Who do you think said this?
The challenge of achieving the goals and managing the risks of nanotechnology requires more than just brilliant molecular engineering. In addition to scientific and technical ingenuity, other disciplines and talents will be vitally important. Chemists, political scientists, physicists, lawyers, engineers, economists, sociologists, medical doctors, ecologists, and ethicists will need to work together to ask and answer the right questions.
No single approach will solve all problems or address all needs. There are numerous severe risks—including several different kinds of risk—which cannot all be prevented with the same approach. Simple solutions won’t work.
The only answer is a collective answer, and that will demand an unprecedented collaboration—a network of leaders in business, government, academia, and NGOs. It will require participation from people of many nations, cultures, languages, and belief systems.
That's from a speech I gave at the 2004 International Congress of Nanotechnology.
Now compare the above to another speech, which I had not read before I gave mine...
Scientists and engineers on the front lines of research, development and commercialization—along with business leaders and public officials—must play a central role in addressing the societal and ethical issues. But we need a holistic approach that also embraces ethicists, philosophers, theologians, historians, consumer advocates, and others in a public dialogue.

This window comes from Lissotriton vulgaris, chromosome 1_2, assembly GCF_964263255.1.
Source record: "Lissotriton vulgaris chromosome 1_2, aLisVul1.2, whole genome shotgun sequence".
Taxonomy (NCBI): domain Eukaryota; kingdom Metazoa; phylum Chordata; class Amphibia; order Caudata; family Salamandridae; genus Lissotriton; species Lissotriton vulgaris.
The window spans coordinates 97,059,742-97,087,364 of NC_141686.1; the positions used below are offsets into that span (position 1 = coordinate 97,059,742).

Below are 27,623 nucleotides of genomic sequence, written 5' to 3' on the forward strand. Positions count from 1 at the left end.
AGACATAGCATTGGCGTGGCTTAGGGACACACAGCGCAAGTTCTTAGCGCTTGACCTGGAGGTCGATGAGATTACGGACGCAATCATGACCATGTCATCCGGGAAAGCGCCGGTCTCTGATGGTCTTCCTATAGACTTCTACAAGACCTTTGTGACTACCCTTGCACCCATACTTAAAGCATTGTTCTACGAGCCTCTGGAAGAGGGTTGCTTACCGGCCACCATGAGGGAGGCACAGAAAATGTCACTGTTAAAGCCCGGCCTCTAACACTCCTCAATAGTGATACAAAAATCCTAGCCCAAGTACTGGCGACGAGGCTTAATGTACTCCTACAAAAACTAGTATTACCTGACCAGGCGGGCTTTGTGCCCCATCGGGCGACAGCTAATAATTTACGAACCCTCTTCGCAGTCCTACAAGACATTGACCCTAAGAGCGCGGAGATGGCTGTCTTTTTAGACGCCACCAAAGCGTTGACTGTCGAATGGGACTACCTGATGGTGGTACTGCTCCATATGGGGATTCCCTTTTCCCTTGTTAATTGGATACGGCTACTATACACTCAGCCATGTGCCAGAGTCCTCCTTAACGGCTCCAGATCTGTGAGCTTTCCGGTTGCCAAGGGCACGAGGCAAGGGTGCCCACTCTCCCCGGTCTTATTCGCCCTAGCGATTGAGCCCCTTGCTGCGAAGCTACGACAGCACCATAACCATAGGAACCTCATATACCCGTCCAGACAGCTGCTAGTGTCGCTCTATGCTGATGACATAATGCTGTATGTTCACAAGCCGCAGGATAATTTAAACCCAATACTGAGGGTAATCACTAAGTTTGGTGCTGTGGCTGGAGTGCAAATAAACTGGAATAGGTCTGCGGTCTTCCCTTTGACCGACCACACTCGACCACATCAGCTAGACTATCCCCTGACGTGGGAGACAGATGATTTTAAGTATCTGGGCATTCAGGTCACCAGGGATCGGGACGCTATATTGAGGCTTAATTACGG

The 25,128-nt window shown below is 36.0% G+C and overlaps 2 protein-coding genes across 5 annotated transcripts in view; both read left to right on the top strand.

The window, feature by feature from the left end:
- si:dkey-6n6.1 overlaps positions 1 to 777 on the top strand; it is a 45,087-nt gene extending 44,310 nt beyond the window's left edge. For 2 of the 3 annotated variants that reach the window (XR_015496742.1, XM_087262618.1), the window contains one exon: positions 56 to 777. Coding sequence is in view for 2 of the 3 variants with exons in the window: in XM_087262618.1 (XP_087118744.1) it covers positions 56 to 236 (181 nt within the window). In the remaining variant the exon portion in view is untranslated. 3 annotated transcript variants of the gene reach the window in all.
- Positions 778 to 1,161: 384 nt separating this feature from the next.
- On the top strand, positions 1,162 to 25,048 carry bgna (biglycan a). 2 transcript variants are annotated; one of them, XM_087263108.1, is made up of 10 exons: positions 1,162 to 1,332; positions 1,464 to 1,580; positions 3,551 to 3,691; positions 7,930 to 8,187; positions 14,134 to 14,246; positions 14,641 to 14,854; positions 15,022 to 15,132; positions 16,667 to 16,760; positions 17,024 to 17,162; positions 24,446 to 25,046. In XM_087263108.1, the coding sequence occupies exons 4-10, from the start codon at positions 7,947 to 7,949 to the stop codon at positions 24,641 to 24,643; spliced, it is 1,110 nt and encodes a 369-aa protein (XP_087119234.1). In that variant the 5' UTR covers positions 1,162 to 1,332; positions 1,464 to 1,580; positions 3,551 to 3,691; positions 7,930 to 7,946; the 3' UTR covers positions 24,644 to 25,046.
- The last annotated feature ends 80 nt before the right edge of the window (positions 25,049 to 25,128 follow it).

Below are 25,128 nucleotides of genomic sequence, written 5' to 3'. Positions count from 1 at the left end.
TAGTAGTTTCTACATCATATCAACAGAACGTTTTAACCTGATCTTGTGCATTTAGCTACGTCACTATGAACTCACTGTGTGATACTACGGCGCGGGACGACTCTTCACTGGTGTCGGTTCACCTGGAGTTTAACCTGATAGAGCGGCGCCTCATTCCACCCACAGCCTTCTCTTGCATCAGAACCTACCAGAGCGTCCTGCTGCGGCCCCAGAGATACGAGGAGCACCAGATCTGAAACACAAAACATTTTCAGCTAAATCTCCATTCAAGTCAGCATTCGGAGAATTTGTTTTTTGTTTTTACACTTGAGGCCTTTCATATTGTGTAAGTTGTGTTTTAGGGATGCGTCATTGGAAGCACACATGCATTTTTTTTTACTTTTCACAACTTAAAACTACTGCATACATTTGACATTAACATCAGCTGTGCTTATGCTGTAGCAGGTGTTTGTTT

We must work closely with educators and the media to ensure all Americans have the knowledge they need—accurate, complete and balanced—to make reasoned judgments on these issues. And this dialogue must extend across the Atlantic and across the Pacific to ensure that nanotechnology advances quickly and responsibly. Technology knows no borders.
That's U.S. Under Secretary of Commerce Philip J. Bond in a speech at the 2003 World Nano-Economic Congress in Washington, DC.
Clearly, Mr. Bond and CRN are thinking in the same direction. Here is something he said in his keynote address at the December 2003 NSET Workshop on Societal Implications of Nanoscience and Nanotechnology...
To keep technology moving forward, we must prevent fear from taking hold among the public. So we can’t afford to wait to deal with these things. We need to wrestle with them. The first thing we need to do is to sort legitimate concerns from the imaginary ones, those that are based on science from those based in science fiction.
Aha! So we must sort science fact from science fiction.
We couldn't agree more. That's why CRN has published briefing papers explaining the truth about "gray goo" and "nanobots." We're committed to researching and educating people about the real risks and benefits of nanotechnology.
One of the basics of effective policy formulation is clear definition of terms. Broad, vague, and misleading definitions have a seriously negative effect on the ability of the public and of policy makers to understand what nanotechnology is and what should be done about it.
When big business, big investment advisors, and big environmental groups make announcements about studies needed to understand nanotech risks and they fail to address the disruptive and transformative implications pointed out by CRN and others, we are all at risk of being unprepared.
We'll wrap up this series tomorrow.